All of us, at some time, have been turned off by a website experience that is just too demanding of information and this occurs no more frequently than during the grim sign-up process.
As a digital blokey I have sat in client meetings when they explain, at huge length, that the web sign-up form “simply must have title, first name / second name as three different fields”. Oh, brother. This all happens because the client is in charge of the process and not the visitor and the client thinks she or he knows best. Or it’s an operational / information function, that “to blah blah blah we need to have blah blah to stop spam and false enquiries blah, blah blah”.
Quite right, we do need to make sure we get quality sign-ups and we would love to avoid too much spam but are we going to lock the doors so tightly that genuine interested visitors are turned-off or turned away? Stephanie, at Sampleforms.org, late last week, sent me a great infographic which is designed by Infographics (on the right of this post) it neatly sums up the main areas you should focus on when considering using sign-up systems.
The key takeaways from this are:
- Focus on the needs of visitor, they are there to carry out a function so help them along that journey.
- Make the sign-up flexible to device size, touch and location. Be aware that they may not be on ultra-fast fibre broadband with a 27″ iMac. They may be trying to complete an important (and revenue generating task) on a smartphone with marginal 3G connectivity.
- KISS. Simple design, clarity and a nice easy flow will pay dividends (pun intended)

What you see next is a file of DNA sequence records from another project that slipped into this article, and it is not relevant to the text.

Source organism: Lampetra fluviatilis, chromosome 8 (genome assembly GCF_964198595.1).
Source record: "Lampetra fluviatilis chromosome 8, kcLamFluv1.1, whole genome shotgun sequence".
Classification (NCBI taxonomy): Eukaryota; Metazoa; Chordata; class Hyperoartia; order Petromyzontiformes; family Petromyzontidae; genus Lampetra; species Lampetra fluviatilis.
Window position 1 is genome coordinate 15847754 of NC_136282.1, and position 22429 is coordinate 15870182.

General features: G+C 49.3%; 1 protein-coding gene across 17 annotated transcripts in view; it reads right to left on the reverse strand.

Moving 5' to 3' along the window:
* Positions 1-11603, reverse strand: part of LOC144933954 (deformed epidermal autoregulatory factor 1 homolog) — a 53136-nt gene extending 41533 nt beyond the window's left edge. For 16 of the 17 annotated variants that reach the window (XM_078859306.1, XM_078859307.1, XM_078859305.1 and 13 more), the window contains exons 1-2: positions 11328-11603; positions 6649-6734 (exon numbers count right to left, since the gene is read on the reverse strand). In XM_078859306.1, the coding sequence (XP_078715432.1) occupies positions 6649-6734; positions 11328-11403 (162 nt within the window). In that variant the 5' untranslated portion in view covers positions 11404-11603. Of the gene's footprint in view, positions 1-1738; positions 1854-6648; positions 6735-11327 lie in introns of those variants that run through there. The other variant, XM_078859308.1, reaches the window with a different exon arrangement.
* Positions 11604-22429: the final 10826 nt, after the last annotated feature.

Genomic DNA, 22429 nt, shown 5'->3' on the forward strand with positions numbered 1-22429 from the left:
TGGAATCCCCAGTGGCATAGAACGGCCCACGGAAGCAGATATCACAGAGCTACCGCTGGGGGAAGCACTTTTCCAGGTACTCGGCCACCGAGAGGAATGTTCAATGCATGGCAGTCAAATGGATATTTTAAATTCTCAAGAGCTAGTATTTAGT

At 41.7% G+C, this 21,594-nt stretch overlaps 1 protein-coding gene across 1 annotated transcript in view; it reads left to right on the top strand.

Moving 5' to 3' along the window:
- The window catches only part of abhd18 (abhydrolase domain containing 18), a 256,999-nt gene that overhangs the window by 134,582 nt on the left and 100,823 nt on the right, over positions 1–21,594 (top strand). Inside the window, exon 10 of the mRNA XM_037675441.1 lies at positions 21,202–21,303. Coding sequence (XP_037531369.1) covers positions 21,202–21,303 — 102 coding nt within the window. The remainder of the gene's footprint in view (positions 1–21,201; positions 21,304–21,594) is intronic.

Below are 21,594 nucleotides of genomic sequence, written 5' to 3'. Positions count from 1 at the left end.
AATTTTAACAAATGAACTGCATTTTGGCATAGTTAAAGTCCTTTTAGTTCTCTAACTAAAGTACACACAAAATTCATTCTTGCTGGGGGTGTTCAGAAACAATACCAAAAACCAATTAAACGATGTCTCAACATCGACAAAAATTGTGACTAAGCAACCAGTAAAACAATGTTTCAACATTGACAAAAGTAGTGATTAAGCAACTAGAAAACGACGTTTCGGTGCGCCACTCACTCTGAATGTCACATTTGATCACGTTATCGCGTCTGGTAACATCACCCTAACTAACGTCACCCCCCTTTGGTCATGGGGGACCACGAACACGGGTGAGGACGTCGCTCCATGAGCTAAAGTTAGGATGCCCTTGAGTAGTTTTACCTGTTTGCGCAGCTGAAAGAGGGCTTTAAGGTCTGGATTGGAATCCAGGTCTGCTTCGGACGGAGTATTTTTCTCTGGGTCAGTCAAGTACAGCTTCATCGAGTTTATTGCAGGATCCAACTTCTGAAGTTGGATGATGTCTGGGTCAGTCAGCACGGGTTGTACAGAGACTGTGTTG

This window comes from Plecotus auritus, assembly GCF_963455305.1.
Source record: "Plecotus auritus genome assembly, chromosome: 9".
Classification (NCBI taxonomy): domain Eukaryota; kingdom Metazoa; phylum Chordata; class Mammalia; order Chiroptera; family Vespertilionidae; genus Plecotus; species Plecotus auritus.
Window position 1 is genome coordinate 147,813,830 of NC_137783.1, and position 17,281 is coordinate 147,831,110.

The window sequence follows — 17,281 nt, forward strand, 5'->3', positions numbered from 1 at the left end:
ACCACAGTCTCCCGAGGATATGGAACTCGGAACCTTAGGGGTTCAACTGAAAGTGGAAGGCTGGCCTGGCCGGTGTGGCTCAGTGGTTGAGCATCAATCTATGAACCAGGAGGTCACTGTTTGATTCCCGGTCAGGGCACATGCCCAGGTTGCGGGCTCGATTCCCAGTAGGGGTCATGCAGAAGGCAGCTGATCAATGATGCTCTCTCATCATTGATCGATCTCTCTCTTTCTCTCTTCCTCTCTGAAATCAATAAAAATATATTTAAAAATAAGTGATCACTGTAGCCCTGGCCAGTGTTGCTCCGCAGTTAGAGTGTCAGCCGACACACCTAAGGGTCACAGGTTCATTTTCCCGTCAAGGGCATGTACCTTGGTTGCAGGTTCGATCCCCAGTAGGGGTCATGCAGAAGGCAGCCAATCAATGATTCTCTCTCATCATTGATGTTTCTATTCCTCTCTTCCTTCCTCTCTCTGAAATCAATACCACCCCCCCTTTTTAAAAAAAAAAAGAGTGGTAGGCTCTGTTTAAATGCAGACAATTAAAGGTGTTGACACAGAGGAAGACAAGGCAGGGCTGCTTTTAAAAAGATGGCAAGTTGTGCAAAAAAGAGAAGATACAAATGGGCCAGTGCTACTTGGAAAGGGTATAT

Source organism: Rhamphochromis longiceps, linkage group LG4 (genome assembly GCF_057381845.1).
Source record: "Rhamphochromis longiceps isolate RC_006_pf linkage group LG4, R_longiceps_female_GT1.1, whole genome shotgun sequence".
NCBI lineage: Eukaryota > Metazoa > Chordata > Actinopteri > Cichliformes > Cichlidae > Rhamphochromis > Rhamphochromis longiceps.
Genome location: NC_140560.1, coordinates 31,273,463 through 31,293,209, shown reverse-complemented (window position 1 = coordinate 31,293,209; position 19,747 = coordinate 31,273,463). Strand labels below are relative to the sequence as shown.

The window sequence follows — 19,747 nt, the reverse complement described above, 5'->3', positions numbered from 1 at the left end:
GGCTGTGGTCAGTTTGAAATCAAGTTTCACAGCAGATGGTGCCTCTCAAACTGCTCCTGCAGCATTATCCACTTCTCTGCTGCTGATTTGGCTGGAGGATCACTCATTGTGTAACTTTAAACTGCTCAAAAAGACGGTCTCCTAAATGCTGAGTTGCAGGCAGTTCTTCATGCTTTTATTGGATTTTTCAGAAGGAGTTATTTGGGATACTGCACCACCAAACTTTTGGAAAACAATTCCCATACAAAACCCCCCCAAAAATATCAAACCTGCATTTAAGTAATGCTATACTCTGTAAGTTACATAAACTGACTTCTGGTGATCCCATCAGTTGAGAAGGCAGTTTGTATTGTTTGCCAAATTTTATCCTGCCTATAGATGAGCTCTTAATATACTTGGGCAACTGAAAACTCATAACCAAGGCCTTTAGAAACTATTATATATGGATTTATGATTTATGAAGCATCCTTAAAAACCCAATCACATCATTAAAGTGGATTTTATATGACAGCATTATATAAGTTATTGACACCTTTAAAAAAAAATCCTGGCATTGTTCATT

- Think social. Most folks have logins already, for Facebook, Twitter, Google plus, LinkedIn etc – is it viable to use linked logins? It usually is.
- Fewer form fields. You have too many form fields, I promise, even without looking. Less is more and the ideal number of fields is 1, 2 or maybe 3 at a push. You don’t actually need most of the data anyway, not really.
- Use an offer, something that is FREE or NO OBLIGATION or NO COST. People like free stuff.
Adhere to these simple rules and apply them correctly and your sign-up forms will work better, convert more and alienate fewer potential customers.
What’s missing is where the learning came from. Critically, you need to view sign-up forms as evolving creatures – they will change over time; you won’t reach a stage where you have the ideal version and stop it’s a continual evolution process and that entails testing, idea evaluation and a highly agile approach to delivery.
You might also consider slaying a sacred cow or two along the way. What worked in the past doesn’t stay working forever. I’ve seen my fair share of clients getting stuck in a rut and simple repeating what they did the year before and expect huge improvements. You must adopt a forward looking focus, take some chances and be brave.
Thanks again to Stephanie and here’s the link back to the original post and it’s excerpt: “The infographic deals with the website form data optimization to encourage the visitors fill in the forms, so as to improve the submission and conversion rates. It deals with the mindset of the majority of visitors, optimal form length and design, use of social media logins and some more improvements.”
by Martin Dower